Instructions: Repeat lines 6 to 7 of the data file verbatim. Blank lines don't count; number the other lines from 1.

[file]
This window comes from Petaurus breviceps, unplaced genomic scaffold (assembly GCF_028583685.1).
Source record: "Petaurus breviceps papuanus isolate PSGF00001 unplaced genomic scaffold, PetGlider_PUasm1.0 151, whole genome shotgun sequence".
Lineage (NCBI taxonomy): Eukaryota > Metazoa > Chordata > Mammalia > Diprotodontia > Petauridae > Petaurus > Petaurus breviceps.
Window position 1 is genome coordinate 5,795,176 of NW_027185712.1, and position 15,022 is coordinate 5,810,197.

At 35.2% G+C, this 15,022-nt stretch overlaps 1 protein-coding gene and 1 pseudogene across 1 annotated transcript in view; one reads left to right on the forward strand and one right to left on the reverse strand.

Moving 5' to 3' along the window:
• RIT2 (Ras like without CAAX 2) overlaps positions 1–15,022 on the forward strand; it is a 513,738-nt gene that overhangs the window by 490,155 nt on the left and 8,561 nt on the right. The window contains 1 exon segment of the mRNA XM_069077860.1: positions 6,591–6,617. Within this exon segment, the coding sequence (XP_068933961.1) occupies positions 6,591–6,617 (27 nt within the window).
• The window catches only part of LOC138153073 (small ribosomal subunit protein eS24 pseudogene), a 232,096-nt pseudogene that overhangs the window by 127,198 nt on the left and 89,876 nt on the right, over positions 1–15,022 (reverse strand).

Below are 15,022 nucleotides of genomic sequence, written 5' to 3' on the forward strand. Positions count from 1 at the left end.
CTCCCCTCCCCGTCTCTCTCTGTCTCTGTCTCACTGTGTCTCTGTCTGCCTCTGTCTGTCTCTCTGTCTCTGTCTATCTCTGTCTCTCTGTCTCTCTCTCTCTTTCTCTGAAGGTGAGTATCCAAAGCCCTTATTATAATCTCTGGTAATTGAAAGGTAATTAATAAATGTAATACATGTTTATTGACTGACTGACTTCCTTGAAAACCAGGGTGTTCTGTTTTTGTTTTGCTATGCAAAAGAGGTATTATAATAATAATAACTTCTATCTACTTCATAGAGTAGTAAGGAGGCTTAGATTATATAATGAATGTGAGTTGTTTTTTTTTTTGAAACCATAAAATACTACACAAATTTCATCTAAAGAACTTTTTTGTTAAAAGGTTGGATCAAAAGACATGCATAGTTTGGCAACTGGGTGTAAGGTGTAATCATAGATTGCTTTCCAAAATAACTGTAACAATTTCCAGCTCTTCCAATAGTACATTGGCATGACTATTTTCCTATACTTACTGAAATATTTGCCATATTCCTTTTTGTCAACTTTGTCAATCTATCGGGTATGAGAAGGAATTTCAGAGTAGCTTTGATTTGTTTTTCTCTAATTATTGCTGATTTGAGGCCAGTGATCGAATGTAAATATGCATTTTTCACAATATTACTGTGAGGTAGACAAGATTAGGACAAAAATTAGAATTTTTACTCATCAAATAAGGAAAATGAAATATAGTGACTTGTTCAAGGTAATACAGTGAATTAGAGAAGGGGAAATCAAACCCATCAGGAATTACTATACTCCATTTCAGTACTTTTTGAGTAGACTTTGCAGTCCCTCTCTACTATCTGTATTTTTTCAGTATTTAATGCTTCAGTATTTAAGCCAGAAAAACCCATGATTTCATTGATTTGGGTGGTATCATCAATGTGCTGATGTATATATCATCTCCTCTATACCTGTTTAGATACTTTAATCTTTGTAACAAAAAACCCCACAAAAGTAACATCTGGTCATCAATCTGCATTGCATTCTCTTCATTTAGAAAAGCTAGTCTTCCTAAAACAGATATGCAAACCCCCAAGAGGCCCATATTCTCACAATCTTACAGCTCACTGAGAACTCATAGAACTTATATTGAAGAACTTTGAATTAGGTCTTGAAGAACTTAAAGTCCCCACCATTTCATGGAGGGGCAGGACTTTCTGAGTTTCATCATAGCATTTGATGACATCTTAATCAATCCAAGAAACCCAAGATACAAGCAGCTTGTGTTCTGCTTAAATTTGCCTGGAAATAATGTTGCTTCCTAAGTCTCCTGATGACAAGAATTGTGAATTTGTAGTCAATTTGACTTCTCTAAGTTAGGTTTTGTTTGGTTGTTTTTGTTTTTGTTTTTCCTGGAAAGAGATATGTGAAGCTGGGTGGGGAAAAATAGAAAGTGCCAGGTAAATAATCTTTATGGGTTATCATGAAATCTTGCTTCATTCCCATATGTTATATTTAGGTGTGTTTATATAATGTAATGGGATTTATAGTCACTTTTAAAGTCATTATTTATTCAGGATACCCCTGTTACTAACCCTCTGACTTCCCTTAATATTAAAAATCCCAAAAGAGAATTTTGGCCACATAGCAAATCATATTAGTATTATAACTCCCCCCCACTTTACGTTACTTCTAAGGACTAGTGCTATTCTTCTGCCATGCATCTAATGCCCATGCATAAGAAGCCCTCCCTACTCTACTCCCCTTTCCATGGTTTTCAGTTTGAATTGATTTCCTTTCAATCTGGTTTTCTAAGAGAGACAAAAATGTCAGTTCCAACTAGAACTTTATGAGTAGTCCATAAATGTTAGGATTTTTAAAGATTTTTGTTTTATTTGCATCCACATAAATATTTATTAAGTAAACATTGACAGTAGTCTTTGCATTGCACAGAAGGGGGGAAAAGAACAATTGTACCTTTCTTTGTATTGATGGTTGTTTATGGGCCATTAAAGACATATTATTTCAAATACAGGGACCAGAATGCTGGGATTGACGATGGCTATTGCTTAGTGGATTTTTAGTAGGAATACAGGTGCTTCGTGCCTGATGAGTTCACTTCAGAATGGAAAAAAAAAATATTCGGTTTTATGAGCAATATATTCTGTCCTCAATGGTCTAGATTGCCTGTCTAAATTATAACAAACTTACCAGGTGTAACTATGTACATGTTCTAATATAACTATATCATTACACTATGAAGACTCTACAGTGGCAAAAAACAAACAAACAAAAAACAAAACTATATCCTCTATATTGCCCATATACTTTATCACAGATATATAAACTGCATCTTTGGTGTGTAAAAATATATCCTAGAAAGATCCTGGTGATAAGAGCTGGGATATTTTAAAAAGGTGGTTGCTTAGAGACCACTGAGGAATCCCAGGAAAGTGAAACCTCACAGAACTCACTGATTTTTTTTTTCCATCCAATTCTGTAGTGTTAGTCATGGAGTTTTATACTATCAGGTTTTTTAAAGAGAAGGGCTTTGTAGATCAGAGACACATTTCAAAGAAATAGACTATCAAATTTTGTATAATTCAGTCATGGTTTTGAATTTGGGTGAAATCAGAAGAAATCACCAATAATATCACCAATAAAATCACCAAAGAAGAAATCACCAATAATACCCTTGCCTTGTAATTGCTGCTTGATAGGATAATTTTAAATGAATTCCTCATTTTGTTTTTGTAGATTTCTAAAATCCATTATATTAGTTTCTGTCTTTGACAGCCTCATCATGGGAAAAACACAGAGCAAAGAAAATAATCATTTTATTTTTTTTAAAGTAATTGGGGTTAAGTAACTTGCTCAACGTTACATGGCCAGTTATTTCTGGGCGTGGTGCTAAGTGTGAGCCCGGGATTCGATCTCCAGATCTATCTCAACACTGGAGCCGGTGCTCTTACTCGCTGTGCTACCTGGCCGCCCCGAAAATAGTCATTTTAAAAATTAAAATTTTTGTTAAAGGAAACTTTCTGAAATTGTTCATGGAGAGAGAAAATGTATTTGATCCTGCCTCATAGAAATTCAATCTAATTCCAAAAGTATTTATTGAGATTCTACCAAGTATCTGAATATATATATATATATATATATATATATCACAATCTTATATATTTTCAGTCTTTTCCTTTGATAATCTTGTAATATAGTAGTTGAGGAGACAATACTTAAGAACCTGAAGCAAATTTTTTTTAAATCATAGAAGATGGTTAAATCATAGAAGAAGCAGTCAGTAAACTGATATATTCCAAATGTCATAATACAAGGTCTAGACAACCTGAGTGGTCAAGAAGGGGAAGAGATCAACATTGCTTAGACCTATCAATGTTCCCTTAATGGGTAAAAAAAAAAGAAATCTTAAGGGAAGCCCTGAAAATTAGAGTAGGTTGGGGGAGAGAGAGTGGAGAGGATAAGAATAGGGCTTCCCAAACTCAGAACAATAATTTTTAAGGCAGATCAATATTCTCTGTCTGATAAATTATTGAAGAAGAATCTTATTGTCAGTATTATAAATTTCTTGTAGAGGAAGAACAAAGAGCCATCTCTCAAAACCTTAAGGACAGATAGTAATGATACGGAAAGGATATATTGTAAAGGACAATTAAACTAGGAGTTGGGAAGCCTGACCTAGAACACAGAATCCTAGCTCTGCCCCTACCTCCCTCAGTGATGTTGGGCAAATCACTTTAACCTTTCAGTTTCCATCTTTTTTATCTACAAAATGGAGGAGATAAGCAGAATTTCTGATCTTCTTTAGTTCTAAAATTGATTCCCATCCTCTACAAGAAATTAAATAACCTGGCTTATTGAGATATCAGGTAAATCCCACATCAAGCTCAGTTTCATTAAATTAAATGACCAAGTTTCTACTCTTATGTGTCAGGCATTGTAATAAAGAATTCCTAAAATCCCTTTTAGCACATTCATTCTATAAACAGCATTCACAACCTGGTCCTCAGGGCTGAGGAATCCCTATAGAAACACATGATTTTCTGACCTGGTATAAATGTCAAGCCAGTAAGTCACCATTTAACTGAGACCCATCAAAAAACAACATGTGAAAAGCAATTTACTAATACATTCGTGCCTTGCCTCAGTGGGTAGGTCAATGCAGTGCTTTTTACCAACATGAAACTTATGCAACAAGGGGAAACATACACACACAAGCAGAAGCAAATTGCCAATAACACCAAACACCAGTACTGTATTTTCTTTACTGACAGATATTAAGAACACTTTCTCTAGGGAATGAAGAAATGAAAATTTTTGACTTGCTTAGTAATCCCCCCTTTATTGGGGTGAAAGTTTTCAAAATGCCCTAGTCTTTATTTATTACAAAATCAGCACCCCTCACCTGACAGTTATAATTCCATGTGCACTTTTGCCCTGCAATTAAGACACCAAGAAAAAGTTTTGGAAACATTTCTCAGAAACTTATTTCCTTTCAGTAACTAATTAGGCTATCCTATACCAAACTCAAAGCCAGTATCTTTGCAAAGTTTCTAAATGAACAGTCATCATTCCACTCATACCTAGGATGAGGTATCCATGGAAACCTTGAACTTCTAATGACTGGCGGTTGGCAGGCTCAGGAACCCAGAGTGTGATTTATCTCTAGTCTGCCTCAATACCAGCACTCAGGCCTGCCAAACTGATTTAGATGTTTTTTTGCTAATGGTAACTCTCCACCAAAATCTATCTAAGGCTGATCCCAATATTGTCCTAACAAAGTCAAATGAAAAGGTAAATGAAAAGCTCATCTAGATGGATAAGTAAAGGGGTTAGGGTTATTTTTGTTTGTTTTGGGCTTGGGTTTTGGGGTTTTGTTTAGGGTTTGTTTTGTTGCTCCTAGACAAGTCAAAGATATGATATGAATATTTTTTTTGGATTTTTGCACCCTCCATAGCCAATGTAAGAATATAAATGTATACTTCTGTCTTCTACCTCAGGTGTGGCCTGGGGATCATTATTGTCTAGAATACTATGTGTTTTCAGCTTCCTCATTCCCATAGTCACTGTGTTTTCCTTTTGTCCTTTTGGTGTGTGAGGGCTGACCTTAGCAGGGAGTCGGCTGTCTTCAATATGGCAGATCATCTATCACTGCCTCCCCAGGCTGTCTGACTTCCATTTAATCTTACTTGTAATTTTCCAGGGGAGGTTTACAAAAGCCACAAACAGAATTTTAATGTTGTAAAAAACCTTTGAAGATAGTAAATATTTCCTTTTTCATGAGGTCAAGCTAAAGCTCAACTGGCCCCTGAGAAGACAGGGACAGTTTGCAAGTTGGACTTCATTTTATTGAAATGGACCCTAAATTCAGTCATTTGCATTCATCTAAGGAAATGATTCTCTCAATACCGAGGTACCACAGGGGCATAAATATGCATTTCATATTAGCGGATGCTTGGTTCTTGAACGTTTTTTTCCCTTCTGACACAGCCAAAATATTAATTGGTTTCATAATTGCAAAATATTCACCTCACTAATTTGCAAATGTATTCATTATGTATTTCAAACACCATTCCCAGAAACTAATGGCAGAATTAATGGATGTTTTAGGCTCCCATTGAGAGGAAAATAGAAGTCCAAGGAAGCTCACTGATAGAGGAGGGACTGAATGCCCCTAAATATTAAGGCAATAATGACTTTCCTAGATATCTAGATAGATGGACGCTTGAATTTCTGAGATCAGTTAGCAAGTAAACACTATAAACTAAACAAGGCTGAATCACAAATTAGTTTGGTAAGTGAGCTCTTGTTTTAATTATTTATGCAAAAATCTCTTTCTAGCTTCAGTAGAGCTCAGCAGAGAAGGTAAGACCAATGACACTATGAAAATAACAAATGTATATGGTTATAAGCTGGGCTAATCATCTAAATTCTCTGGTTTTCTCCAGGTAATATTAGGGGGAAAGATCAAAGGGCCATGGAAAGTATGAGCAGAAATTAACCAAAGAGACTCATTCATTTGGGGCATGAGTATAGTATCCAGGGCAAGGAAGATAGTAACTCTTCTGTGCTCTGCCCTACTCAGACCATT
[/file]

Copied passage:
Moving 5' to 3' along the window:
• RIT2 (Ras like without CAAX 2) overlaps positions 1–15,022 on the forward strand; it is a 513,738-nt gene that overhangs the window by 490,155 nt on the left and 8,561 nt on the right. The window contains 1 exon segment of the mRNA XM_069077860.1: positions 6,591–6,617. Within this exon segment, the coding sequence (XP_068933961.1) occupies positions 6,591–6,617 (27 nt within the window).